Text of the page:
• When the capacity of the mesangium is overwhelmed...
    • Immune complex deposit expand the mesangium and may diffuse into the continuous paramesangial / subendothelial space
  • Immune complex deposit localization is determined by...
    • The size & charge of the immune complex deposit
  • Preformed immune complex deposits must be...
    • Initially small enough to traverse the endothelial cell fenestrations
  • Positively-charged, small-intermediate size immune complexes are preferentially deposited in the...
    • GBM lamina rara interna (subendothelial space) which is rich in negatively charged heparan sulfate proteoglycans
  • Later, these immune complex deposits may...
    • Enlarge by coalescence
  • Deposits localizing to the mesangium are typically...
    • Less positively charged (more often IgM or IgA containing)
  • Negatively charged immune complex deposits do not deposit in the...
    • Mesangium or GBM

26

Pathogenesis of glomerular disorders:
Mesangial & subendothelial deposits

  • Complement activation occurs most intensely with...
  • Complement activation may directly injure...via...
  • Neutrophil degranuation at endothelial surfaces results in...
  • A primary T-cell response may result in...
  • Both humoral & cell mediated responses ultimately lead to the generation of...
  • Damage to the podocyte filtration slit diaphragms, detachment of the epithelial cells from the GBM, and/or alteration of the size and charge barriers in the GBM results in...
  • Transmural breaks in the capillary wall results in...
  • Mesangial cells and inflammatory cells may secrete additional cytokines resulting in...

  • Complement activation occurs most intensely with...
    • IgG-containing immune complex deposits
  • Complement activation may directly injure glomerular cells & the GBM via...
    • Neutrophil chemotaxis (C5a) & activation
      • Immune complexes have antibody Fc components & C3b which bind to receptors on neutrophils & stimulate neutrophil degranulation in glomerular capillaries
    • The lytic portion of the complement cascade (C5-9)
  • Neutrophil degranuation at endothelial surfaces results in...
    • Vascular wall injury (necrotizing capillaritis)
  • A primary T-cell response may result in...
    • Cytokine generation w/ stimulation of macrophages & mesangial cells
  • Both humoral & cell mediated responses ultimately lead to the generation of...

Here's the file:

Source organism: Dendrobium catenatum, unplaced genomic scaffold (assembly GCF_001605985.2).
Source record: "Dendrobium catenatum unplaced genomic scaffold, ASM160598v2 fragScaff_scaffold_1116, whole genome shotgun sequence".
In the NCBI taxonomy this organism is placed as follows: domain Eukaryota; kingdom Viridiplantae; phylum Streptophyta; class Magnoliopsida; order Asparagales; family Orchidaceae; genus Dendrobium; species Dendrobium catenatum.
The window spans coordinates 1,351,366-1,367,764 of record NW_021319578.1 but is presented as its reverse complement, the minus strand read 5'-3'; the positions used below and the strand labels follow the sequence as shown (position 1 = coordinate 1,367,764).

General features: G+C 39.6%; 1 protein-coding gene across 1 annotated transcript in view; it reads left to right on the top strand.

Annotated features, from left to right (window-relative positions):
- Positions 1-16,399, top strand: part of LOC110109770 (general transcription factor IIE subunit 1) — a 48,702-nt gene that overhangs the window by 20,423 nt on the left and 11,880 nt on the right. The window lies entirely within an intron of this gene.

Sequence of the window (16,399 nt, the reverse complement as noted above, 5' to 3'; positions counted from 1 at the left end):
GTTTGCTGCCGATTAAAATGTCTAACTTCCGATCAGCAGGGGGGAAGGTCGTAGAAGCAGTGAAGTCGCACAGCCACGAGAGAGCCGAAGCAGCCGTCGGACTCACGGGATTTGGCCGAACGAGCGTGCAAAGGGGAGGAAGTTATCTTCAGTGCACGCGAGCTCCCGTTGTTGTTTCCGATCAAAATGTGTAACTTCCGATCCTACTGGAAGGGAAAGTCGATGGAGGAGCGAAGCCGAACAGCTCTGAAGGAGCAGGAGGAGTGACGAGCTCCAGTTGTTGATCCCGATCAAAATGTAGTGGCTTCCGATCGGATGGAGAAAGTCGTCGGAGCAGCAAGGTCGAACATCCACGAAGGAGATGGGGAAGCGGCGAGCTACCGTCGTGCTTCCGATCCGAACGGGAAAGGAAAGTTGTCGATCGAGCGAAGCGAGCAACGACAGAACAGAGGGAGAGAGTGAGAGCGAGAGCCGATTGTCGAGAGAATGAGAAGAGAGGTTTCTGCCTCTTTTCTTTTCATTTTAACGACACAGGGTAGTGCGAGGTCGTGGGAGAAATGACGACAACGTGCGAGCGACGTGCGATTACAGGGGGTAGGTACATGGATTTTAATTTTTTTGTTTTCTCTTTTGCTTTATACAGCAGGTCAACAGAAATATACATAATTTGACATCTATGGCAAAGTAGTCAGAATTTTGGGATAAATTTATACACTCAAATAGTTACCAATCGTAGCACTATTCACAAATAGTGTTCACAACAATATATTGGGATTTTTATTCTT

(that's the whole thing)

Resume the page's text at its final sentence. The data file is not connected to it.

• Oxidants, cytokines, proteases, growth factors, complement activation, etc., mediating glomerular cell and/or GBM injury
  • Damage to the podocyte filtration slit diaphragms, detachment of the epithelial cells from the GBM, and/or alteration of the size and charge barriers in the GBM results in...
    • Proteinuria
    • The quantity and selectivity of the proteinuria are related to the magnitude of the permeability barrier alteration
  • Transmural breaks in the capillary wall results in...
    • Leakage of a small amt of blood (blood cells and plasma) manifested as hematuria w/ RBC casts
    • B/c the blood loss through these lesions is small, patients don't become anemic and don't have significant proteinuria
  • Mesangial cells and inflammatory cells may secrete additional cytokines resulting in...
    • Glomerular cellular proliferation, & later fibroblast proliferation

27

Pathogenesis of glomerular disorders:
Glomerular proliferation, immune complex removal, & inflammatory response

  • Cellular proliferation correlates w/...
  • The site of proliferation is dependent on...
  • While the magnitude of the cellular response is in part determined by...
  • Cellular proliferation is mediated through...
  • The quantity of immune complex deposits is determined by...
  • Immune complex deposits form a latticework structure when there is...
  • Immune complexes are spontaneously reabsorbed when...
  • Empirically, older immune complex tend to contain proportionately greater amounts of...
  • Within the mesangium, immune complexes are further removed via...
  • Within the subendothelial space, immune complex deposits may be...
  • Subepithelial deposits are removed principally via...& are isolated by...

  • Cellular proliferation correlates w/...
    • The presence of immune complex deposits in the mesangial-subendothelial space, but not in the subepithelial space
  • The site of proliferation is dependent on...
    • The distribution of the immune complex deposits
  • While the magnitude of the cellular response is in part determined by...
    • The quantity of immune complex deposits